Every new mom is bombarded with tips and opinions on how to care for their baby, especially when it comes to breastfeeding. While your friends and family (and sometimes even strangers) may mean well, they don’t always have the best advice. Here are the top 20 myths that many breastfeeding moms may hear.
1. Breastfeeding prevents you from getting pregnant.
Truth: While breastfeeding, your body produces more of the hormone prolactin, which stimulates milk production. This can interfere with the hormones that are necessary to get pregnant (progesterone and estrogen). Prolactin suppresses estrogen, which can keep you from ovulating. If you aren’t ovulating, you can’t conceive. Using breastfeeding as a from of a birth control is called Lactational Amenorrhoea Method (LAM), and while experts agree that it can be 98 percent effective, it has some guidelines that you must fall under.
- Your baby must be under 6 months old.
- You must exclusively breastfeed on demand night and day, meaning no pacifiers or bottles.
- Your periods have not returned yet.
Even when these things apply to you, it’s not a reliable form of birth control. Women get pregnant while breastfeeding all the time, even when their period hasn’t returned yet. A woman can be ovulating without her knowledge, before she even gets a period. If you don’t want to have another baby, you should talk to your doctor about what options will work best for you.
2. Breastfeeding should never hurt.
Truth: While it’s true that pain during breastfeeding can be indicative of a problem with your baby’s latch, hearing that breastfeeding should never hurt is not accurate. Hearing this can discourage new mothers who don’t understand why they’re in so much pain at the start of their breastfeeding journey. Breastfeeding can and does hurt sometimes, especially in the beginning, and it doesn’t always point to a problem with your baby’s latch. Your nipples most likely aren’t used to being messed with for hours every day, for days on end. So right after your baby is born, yes, it most likely will hurt for a while. Even once your nipples seem to be “used to it”, there will be times when they’re more tender or sore if your baby is cluster feeding, or if your hormones fluctuate. However, if the pain never subsides or you find yourself in excruciating pain, contact your doctor or a lactation consultant. Your baby could have a tongue or lip tie, or you could have developed an infection, such as thrush. But a little soreness is completely normal, so try not to worry and know that it won’t last forever. Soon enough you’ll be sleeping through feedings!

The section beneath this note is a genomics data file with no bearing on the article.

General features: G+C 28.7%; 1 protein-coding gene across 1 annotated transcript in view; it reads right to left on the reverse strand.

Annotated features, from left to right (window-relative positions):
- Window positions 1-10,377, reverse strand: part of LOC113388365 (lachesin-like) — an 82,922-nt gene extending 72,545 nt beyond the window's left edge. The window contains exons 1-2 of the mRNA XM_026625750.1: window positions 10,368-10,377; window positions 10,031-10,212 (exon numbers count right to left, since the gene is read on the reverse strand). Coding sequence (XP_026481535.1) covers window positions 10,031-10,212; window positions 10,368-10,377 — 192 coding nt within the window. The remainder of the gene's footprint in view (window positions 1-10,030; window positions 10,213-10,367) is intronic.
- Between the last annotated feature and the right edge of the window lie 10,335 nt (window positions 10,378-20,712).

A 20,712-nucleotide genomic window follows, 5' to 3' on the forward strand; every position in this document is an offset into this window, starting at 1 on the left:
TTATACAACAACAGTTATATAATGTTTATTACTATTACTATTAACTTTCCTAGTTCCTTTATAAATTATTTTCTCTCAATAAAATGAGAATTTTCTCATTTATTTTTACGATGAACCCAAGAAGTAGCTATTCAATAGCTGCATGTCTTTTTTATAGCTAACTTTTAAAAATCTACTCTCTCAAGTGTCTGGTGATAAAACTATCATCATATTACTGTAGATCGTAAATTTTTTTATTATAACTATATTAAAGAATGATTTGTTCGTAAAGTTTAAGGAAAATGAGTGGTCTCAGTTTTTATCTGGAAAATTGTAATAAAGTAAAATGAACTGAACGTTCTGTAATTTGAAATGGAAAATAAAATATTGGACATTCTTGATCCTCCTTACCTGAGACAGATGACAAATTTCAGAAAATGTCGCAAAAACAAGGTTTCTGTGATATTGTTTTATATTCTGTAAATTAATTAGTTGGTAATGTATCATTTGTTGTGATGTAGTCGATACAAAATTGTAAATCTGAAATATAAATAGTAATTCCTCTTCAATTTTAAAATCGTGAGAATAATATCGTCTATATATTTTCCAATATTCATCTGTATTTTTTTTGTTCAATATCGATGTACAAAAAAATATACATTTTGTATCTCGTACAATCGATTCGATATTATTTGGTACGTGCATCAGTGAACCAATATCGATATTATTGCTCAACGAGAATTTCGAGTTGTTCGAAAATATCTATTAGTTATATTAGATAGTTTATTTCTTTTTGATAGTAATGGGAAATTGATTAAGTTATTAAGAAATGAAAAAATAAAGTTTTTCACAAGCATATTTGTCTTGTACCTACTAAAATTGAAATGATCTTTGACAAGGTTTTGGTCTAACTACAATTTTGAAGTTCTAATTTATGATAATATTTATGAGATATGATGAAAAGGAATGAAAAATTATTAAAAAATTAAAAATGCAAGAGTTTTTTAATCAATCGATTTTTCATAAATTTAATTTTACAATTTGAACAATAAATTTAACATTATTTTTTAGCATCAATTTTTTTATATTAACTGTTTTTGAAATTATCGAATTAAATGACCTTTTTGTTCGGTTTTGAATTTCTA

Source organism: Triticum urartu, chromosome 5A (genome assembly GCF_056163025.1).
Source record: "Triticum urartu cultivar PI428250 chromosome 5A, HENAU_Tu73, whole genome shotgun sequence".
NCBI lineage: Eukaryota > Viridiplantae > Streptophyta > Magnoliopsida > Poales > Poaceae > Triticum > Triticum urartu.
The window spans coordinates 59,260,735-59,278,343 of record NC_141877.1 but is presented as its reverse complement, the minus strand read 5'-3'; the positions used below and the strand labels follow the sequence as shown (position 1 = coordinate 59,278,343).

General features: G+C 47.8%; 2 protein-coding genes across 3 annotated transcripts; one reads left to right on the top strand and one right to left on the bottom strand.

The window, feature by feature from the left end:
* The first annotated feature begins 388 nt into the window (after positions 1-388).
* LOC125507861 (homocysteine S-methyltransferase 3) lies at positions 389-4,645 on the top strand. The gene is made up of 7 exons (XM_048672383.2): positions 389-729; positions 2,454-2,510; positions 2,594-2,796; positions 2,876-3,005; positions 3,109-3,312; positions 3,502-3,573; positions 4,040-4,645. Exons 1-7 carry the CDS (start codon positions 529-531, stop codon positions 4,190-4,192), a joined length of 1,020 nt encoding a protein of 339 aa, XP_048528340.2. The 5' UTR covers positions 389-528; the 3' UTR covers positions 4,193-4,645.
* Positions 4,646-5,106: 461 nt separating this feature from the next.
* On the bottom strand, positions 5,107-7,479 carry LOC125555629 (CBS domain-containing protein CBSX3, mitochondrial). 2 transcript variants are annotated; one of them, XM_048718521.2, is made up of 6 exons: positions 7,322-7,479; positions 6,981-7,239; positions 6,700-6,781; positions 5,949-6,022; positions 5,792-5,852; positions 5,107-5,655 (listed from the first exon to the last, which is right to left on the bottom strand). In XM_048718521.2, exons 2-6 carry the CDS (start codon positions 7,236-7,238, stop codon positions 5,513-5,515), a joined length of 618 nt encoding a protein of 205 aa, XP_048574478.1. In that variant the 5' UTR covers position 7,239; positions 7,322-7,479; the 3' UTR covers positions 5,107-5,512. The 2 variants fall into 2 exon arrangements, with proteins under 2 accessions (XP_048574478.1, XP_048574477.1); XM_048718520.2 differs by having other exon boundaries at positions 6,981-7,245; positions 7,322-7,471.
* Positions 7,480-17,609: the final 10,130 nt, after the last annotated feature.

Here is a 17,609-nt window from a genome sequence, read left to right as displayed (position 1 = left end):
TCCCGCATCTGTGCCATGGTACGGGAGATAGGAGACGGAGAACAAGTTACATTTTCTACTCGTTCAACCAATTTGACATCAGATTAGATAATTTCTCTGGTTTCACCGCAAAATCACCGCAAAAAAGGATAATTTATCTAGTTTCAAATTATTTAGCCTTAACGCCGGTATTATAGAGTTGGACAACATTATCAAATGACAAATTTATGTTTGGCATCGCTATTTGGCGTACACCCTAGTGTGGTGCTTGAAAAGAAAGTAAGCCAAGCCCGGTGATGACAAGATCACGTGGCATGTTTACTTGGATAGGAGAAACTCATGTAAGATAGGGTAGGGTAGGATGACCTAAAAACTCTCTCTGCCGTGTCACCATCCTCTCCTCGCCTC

3. If your breasts don’t feel full, your supply is low.
Truth: The full feeling in your breasts is not directly linked to how much milk your making. If you once used to feel full and leak milk frequently, and suddenly you’re not, this does not mean you’re supply has lowered. The more likely cause is that your supply has regulated. Don’t worry if they feel “empty”, there’s still enough milk in there!
4. Many Moms don’t produce enough milk for their baby.
Truth: The amount of mothers that really aren’t able to produce enough milk is closer to 1-2%. Most moms can produce more than enough milk for their babies. Low milk production is usually due to a lack of stimulation in the breasts from nursing or pumping. If a baby isn’t getting a sufficient amount of milk, it probably isn’t because the mother isn’t producing enough, but because the baby hasn’t been able to latch on to the breast properly. The milk is there, the baby just isn’t getting it. If you find that your milk is drying up, it is most likely due to a lack of removing milk from your breasts consistently, either from nursing or pumping, and not because your body just isn’t producing enough. You will continue to make milk as long as you consistently and effectively nurse or pump.
5. If babies feed frequently, they’re not getting enough milk.
Truth: If your baby seems to be attached to you for a ridiculous amount of time, it doesn’t mean she’s not getting enough milk. There are a few reasons they might be eating more, including a growth spurt or cluster feeding. If you’re worried about not making enough milk because she suddenly starts eating way more than usual, you can rest easy knowing that your body will make as much as she needs. When your baby eats, they’re sending messages to your body to produce more milk. That’s part of the reason babies cluster feed. Your body will keep up.